Viewers of the AWT TV video podcast get to see screen mirroring in action every two weeks, as we use the built-in AirPlay technology built into iOS devices to display our iPhone and iPad screens on our Macs so you can see them as well. But sometimes it's necessary to show two or even more iOS devices on one Mac screen at the same time. Today I'll show how to use one app to mirror multiple iOS devices to a Mac, mention a second alternative, and also give you a refresher on how to mirror a single iOS device to a Mac.
Reflector 3 from Squirrels, LLC is a great way to mirror one or more iOS devices to either a Mac or Windows PC. Reflector 3 essentially sets up your Mac as an AirPlay "receiver" so you can send iPhone and iPad screens to the Mac wirelessly. It also works with Google Cast and Miracast, which are "video over Wi-Fi" standards popular on Android devices. Reflector 3 is available from Squirrels with a 7-day free trial -- a nice way to see if it fits your needs.
In this demonstration, I'm assuming that you've downloaded and installed Reflector 3. Let's see how easy it is to mirror both an iPhone X and iPad mini 2 to an iMac.
1 - Launch Reflector 3. When you've started up Reflector 3, go to Reflector 3 > Preferences > General and check the "Broadcast Name" of your Mac. This is also where you can change settings for the resolution of the iOS devices on your Mac screen by clicking on the Connection tab.
2 - Connect the first device. In this example, I'm connecting my iPhone X first. In the iOS Control Center, tap on Screen Mirroring:
A dialog appears showing all AirPlay receivers nearby. The device I'm mirroring to is "Steven's iMac", so I tap on that device name to connect to Reflector 3 on the Mac.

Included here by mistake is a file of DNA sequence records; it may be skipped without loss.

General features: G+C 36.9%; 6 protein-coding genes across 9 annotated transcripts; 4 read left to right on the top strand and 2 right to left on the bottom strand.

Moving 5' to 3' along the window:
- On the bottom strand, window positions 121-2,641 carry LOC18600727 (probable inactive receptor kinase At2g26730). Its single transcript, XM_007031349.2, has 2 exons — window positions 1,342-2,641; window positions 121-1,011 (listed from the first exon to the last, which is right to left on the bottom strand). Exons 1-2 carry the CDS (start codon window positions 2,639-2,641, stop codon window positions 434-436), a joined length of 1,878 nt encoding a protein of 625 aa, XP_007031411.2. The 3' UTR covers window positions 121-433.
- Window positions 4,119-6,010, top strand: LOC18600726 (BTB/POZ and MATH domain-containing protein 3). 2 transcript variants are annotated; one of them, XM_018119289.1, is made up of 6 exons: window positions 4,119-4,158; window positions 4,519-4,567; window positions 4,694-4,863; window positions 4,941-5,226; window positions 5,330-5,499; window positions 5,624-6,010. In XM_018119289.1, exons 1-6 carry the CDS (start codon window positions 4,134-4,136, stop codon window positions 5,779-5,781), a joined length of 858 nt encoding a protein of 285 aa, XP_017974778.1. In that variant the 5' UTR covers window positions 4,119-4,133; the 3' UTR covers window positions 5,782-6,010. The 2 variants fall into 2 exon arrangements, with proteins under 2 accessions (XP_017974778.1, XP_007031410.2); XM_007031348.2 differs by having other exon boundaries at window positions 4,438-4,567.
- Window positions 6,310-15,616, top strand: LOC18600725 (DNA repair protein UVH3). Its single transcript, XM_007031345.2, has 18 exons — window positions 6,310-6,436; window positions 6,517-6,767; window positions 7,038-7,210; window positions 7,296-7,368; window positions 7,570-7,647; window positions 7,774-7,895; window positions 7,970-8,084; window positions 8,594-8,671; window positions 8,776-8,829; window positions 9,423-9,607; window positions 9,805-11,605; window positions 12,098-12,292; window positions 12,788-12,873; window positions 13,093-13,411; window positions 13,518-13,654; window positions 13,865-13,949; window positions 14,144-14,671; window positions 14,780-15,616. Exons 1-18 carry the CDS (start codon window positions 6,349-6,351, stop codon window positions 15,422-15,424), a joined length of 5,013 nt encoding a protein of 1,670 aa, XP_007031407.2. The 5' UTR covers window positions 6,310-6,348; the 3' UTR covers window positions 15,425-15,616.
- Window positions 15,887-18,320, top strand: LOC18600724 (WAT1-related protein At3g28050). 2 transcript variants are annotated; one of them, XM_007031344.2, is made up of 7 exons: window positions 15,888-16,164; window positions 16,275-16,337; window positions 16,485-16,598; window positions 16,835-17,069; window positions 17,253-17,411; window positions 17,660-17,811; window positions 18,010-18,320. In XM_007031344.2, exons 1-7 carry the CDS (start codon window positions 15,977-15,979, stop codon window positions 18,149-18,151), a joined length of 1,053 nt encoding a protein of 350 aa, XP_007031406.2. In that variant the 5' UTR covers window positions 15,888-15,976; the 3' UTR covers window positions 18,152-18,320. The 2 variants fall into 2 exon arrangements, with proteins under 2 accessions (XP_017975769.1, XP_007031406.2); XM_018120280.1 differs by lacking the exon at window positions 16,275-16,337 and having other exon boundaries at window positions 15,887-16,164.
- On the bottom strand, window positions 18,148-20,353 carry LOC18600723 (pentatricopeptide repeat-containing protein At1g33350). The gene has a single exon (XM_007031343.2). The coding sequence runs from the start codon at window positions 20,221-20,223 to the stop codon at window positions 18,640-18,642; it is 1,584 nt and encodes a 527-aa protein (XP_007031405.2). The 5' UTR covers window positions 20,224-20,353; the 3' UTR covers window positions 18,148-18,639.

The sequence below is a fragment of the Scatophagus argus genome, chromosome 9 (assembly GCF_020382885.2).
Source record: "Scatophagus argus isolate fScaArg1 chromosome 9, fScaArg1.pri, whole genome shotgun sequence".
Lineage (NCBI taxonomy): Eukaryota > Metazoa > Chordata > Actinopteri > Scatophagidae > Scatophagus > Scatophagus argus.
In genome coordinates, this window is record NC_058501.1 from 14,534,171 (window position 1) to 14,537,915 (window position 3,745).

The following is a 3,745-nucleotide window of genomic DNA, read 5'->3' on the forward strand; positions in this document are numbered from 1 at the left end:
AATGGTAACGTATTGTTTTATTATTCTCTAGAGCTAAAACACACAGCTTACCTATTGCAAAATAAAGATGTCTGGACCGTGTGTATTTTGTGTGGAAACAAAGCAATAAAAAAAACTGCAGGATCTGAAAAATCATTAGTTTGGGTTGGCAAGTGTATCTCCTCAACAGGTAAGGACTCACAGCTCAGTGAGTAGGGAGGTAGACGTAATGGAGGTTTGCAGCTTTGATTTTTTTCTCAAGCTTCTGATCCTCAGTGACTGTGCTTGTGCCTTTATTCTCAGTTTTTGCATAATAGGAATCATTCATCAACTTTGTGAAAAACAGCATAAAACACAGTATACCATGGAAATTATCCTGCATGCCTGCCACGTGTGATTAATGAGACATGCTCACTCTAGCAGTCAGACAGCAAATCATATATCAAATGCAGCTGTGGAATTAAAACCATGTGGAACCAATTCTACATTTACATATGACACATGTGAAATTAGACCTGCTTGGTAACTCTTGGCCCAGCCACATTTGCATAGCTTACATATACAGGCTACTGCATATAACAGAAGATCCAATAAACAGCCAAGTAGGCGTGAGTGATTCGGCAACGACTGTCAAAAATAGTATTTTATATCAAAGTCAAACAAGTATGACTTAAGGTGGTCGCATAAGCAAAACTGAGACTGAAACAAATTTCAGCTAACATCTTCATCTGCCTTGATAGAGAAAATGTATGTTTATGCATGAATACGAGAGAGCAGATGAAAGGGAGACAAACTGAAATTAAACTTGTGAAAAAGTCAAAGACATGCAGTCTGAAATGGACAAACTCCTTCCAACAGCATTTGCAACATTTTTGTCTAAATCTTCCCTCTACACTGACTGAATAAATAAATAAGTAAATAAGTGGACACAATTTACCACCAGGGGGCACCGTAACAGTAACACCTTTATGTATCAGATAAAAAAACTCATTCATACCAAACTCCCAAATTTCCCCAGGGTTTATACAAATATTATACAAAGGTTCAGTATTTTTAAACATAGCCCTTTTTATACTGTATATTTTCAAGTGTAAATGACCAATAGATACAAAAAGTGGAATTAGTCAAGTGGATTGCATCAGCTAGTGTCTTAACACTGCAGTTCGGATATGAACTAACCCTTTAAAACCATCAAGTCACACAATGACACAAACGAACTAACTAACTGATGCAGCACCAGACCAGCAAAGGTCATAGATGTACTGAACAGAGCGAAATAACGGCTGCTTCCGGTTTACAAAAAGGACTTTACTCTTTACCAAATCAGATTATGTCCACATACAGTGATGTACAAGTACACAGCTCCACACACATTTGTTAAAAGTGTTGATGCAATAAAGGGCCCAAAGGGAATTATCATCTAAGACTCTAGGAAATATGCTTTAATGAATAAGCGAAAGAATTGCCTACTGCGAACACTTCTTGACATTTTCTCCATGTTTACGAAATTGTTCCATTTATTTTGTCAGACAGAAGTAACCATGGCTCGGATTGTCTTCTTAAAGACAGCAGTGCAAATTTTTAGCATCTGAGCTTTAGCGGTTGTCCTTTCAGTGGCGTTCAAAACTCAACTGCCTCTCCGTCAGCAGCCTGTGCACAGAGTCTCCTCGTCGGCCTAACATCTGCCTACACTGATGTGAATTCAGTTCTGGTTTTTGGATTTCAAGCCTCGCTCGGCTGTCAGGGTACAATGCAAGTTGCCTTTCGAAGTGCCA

The Mac displays a 4-digit code -- enter that code into the dialog on the iPhone screen to make the connection, and also remember that code since you'll need it to authenticate the second iOS device as well. Press OK to enter the code, and the first device (the iPhone X) is mirrored to the Mac.
3 - Connect the second device. The second device in my example is an iPad mini 2. Following the instructions in step 2 above on the iPad mini 2, I bring up the iOS Control Center, tap on Screen Mirroring, and follow the rest of the process. At this point, I have two iOS devices mirrored to my iMac at the same time.
One thing I absolutely love about Reflector 3 is that it detects the model of device being mirrored and can frame the live images from the devices so they look exactly like the real thing:
AirServer: An alternative to Reflector 3
As I mentioned in the first paragraph of this post, there's an alternative to Reflector 3: the $19.99 AirServer app. It is comparable to Reflector in both its capabilities and how the connection is handled from the iOS device. There are versions available for macOS, Windows, Xbox, Surface Hub, Philips TV, embedded Linux and more, so it you need to mirror an iOS screen to more than just a Mac or Windows PC, AirServer is worth a look.
Mirroring a single iOS device to a Mac
Perhaps you just need to mirror a single iOS device to a Mac. The simplest way to do it is to use a USB to Lightning cable and an app that's on every Mac -- QuickTime Player.
1 - Connect the Mac and iOS device with a USB to Lightning Cable. You might be asked to respond to a message on the iPhone or iPad asking you to trust the computer. When you've responded, the iOS allows the Mac to mirror the iOS device screen.
2 - Launch QuickTime Player. The app is found in the Mac Applications folder.
3 - Select File > New Movie Recording from the QuickTime Player menu. This generally displays an image from the Mac's FaceTime camera once it's started up, so don't be surprised if you see your face staring back at. you.
4 - Click the disclosure triangle next to the red Record button. A drop-down menu appears.
5 - Select your iOS device from the list of "Cameras". In this case, it's the iPad mini 2, which is named "Minnie".
6 - The iOS device is mirrored on the Mac screen. You can record the actions on the iOS device (including sound) by clicking the red Record button in the QuickTime Player window. Just need to mirror the iOS device screen? Move the cursor away from the QuickTime Player window and the recording controls disappear, giving you (and your audience) an unfettered view of the iOS device.
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